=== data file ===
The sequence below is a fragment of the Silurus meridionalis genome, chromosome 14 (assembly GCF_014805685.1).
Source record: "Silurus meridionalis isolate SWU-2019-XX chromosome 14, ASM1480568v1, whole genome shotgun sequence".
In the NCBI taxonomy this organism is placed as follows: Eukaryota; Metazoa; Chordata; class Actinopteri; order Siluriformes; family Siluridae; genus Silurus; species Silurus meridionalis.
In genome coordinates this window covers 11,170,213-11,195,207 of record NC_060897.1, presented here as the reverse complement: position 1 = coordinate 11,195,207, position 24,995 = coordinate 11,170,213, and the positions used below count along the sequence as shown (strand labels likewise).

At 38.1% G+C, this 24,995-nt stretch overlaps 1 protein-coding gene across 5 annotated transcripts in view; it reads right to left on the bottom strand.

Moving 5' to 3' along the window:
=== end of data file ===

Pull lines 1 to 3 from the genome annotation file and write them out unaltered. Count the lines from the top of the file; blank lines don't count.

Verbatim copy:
The sequence below is a fragment of the Silurus meridionalis genome, chromosome 14 (assembly GCF_014805685.1).
Source record: "Silurus meridionalis isolate SWU-2019-XX chromosome 14, ASM1480568v1, whole genome shotgun sequence".
In the NCBI taxonomy this organism is placed as follows: Eukaryota; Metazoa; Chordata; class Actinopteri; order Siluriformes; family Siluridae; genus Silurus; species Silurus meridionalis.